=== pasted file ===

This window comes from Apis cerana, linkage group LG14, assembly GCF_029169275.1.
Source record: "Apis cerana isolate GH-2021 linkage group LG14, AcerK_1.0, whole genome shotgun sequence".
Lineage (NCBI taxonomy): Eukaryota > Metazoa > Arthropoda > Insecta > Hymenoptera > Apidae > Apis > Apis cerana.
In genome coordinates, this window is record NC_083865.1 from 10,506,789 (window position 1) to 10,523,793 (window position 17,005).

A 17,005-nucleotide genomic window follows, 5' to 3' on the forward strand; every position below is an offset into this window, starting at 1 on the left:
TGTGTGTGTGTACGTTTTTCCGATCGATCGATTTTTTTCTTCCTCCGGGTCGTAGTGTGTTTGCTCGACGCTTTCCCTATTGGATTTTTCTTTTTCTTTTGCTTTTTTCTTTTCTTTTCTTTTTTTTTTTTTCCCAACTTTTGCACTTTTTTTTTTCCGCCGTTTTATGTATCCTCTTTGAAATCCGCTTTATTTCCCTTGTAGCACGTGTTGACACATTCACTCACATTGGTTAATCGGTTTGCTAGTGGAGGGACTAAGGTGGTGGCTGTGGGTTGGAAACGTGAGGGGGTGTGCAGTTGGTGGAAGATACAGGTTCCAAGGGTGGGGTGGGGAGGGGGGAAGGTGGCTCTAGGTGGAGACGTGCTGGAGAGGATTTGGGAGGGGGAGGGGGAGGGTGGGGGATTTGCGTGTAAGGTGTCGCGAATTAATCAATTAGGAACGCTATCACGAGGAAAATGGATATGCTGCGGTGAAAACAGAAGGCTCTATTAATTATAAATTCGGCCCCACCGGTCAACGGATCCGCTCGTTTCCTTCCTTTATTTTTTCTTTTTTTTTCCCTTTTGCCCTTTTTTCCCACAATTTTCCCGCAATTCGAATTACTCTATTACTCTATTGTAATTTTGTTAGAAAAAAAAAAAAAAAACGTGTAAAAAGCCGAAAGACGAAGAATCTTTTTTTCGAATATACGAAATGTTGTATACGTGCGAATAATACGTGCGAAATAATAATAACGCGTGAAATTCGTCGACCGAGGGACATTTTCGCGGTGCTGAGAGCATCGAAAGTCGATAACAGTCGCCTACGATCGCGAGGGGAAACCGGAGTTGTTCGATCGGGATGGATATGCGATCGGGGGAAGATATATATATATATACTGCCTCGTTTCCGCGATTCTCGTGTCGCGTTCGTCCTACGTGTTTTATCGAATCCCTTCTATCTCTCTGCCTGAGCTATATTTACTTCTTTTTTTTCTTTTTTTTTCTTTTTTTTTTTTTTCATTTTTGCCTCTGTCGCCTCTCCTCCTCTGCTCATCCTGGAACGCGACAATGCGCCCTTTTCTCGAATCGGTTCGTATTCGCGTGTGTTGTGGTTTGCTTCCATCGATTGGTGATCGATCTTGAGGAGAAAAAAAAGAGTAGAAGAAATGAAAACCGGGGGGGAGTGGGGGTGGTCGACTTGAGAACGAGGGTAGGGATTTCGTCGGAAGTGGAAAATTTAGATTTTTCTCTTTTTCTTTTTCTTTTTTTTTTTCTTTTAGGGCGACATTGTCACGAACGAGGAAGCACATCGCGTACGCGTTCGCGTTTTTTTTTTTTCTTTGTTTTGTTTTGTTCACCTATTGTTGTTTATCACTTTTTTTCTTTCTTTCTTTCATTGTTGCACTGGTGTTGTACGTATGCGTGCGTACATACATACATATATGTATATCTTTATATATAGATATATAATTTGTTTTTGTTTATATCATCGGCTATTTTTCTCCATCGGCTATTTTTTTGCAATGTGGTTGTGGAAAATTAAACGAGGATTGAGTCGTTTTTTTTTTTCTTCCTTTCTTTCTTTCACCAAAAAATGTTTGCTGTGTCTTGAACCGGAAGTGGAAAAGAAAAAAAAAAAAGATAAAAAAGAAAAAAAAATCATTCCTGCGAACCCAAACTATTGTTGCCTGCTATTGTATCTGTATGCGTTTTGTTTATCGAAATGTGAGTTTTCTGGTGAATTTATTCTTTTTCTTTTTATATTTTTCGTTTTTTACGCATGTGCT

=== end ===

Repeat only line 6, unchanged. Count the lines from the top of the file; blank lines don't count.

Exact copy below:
TGTGTGTGTGTACGTTTTTCCGATCGATCGATTTTTTTCTTCCTCCGGGTCGTAGTGTGTTTGCTCGACGCTTTCCCTATTGGATTTTTCTTTTTCTTTTGCTTTTTTCTTTTCTTTTCTTTTTTTTTTTTTCCCAACTTTTGCACTTTTTTTTTTCCGCCGTTTTATGTATCCTCTTTGAAATCCGCTTTATTTCCCTTGTAGCACGTGTTGACACATTCACTCACATTGGTTAATCGGTTTGCTAGTGGAGGGACTAAGGTGGTGGCTGTGGGTTGGAAACGTGAGGGGGTGTGCAGTTGGTGGAAGATACAGGTTCCAAGGGTGGGGTGGGGAGGGGGGAAGGTGGCTCTAGGTGGAGACGTGCTGGAGAGGATTTGGGAGGGGGAGGGGGAGGGTGGGGGATTTGCGTGTAAGGTGTCGCGAATTAATCAATTAGGAACGCTATCACGAGGAAAATGGATATGCTGCGGTGAAAACAGAAGGCTCTATTAATTATAAATTCGGCCCCACCGGTCAACGGATCCGCTCGTTTCCTTCCTTTATTTTTTCTTTTTTTTTCCCTTTTGCCCTTTTTTCCCACAATTTTCCCGCAATTCGAATTACTCTATTACTCTATTGTAATTTTGTTAGAAAAAAAAAAAAAAAACGTGTAAAAAGCCGAAAGACGAAGAATCTTTTTTTCGAATATACGAAATGTTGTATACGTGCGAATAATACGTGCGAAATAATAATAACGCGTGAAATTCGTCGACCGAGGGACATTTTCGCGGTGCTGAGAGCATCGAAAGTCGATAACAGTCGCCTACGATCGCGAGGGGAAACCGGAGTTGTTCGATCGGGATGGATATGCGATCGGGGGAAGATATATATATATATACTGCCTCGTTTCCGCGATTCTCGTGTCGCGTTCGTCCTACGTGTTTTATCGAATCCCTTCTATCTCTCTGCCTGAGCTATATTTACTTCTTTTTTTTCTTTTTTTTTCTTTTTTTTTTTTTTCATTTTTGCCTCTGTCGCCTCTCCTCCTCTGCTCATCCTGGAACGCGACAATGCGCCCTTTTCTCGAATCGGTTCGTATTCGCGTGTGTTGTGGTTTGCTTCCATCGATTGGTGATCGATCTTGAGGAGAAAAAAAAGAGTAGAAGAAATGAAAACCGGGGGGGAGTGGGGGTGGTCGACTTGAGAACGAGGGTAGGGATTTCGTCGGAAGTGGAAAATTTAGATTTTTCTCTTTTTCTTTTTCTTTTTTTTTTTCTTTTAGGGCGACATTGTCACGAACGAGGAAGCACATCGCGTACGCGTTCGCGTTTTTTTTTTTTCTTTGTTTTGTTTTGTTCACCTATTGTTGTTTATCACTTTTTTTCTTTCTTTCTTTCATTGTTGCACTGGTGTTGTACGTATGCGTGCGTACATACATACATATATGTATATCTTTATATATAGATATATAATTTGTTTTTGTTTATATCATCGGCTATTTTTCTCCATCGGCTATTTTTTTGCAATGTGGTTGTGGAAAATTAAACGAGGATTGAGTCGTTTTTTTTTTTCTTCCTTTCTTTCTTTCACCAAAAAATGTTTGCTGTGTCTTGAACCGGAAGTGGAAAAGAAAAAAAAAAAAGATAAAAAAGAAAAAAAAATCATTCCTGCGAACCCAAACTATTGTTGCCTGCTATTGTATCTGTATGCGTTTTGTTTATCGAAATGTGAGTTTTCTGGTGAATTTATTCTTTTTCTTTTTATATTTTTCGTTTTTTACGCATGTGCT